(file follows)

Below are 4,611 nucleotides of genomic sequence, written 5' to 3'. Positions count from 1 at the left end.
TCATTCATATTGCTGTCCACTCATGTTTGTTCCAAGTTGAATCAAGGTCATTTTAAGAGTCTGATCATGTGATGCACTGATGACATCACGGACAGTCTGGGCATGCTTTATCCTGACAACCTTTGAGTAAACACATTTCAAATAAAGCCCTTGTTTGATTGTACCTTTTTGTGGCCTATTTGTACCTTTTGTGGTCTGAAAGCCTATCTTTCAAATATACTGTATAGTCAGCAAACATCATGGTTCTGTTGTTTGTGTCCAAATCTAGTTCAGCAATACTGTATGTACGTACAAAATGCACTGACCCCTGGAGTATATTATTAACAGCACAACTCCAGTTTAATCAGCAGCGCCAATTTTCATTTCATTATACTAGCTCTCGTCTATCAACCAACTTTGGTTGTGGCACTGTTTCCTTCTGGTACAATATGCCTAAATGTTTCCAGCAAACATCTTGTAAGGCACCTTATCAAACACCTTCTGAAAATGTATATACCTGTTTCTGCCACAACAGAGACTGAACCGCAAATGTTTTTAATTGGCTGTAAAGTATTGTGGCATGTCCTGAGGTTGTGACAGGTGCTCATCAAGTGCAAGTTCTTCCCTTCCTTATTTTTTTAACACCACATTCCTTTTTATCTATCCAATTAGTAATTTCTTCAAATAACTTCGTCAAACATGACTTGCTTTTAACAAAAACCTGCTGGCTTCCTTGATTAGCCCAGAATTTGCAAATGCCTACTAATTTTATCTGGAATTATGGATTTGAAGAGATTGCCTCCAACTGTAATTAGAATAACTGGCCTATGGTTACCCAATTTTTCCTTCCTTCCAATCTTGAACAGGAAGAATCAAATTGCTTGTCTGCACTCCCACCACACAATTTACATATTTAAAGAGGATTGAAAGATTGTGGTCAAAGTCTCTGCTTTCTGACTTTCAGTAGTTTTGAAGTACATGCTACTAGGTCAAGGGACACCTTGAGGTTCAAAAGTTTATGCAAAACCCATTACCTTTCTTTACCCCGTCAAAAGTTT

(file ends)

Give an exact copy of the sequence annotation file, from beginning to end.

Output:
Below are 4,611 nucleotides of genomic sequence, written 5' to 3'. Positions count from 1 at the left end.
TCATTCATATTGCTGTCCACTCATGTTTGTTCCAAGTTGAATCAAGGTCATTTTAAGAGTCTGATCATGTGATGCACTGATGACATCACGGACAGTCTGGGCATGCTTTATCCTGACAACCTTTGAGTAAACACATTTCAAATAAAGCCCTTGTTTGATTGTACCTTTTTGTGGCCTATTTGTACCTTTTGTGGTCTGAAAGCCTATCTTTCAAATATACTGTATAGTCAGCAAACATCATGGTTCTGTTGTTTGTGTCCAAATCTAGTTCAGCAATACTGTATGTACGTACAAAATGCACTGACCCCTGGAGTATATTATTAACAGCACAACTCCAGTTTAATCAGCAGCGCCAATTTTCATTTCATTATACTAGCTCTCGTCTATCAACCAACTTTGGTTGTGGCACTGTTTCCTTCTGGTACAATATGCCTAAATGTTTCCAGCAAACATCTTGTAAGGCACCTTATCAAACACCTTCTGAAAATGTATATACCTGTTTCTGCCACAACAGAGACTGAACCGCAAATGTTTTTAATTGGCTGTAAAGTATTGTGGCATGTCCTGAGGTTGTGACAGGTGCTCATCAAGTGCAAGTTCTTCCCTTCCTTATTTTTTTAACACCACATTCCTTTTTATCTATCCAATTAGTAATTTCTTCAAATAACTTCGTCAAACATGACTTGCTTTTAACAAAAACCTGCTGGCTTCCTTGATTAGCCCAGAATTTGCAAATGCCTACTAATTTTATCTGGAATTATGGATTTGAAGAGATTGCCTCCAACTGTAATTAGAATAACTGGCCTATGGTTACCCAATTTTTCCTTCCTTCCAATCTTGAACAGGAAGAATCAAATTGCTTGTCTGCACTCCCACCACACAATTTACATATTTAAAGAGGATTGAAAGATTGTGGTCAAAGTCTCTGCTTTCTGACTTTCAGTAGTTTTGAAGTACATGCTACTAGGTCAAGGGACACCTTGAGGTTCAAAAGTTTATGCAAAACCCATTACCTTTCTTTACCCCGTCAAAAGTTT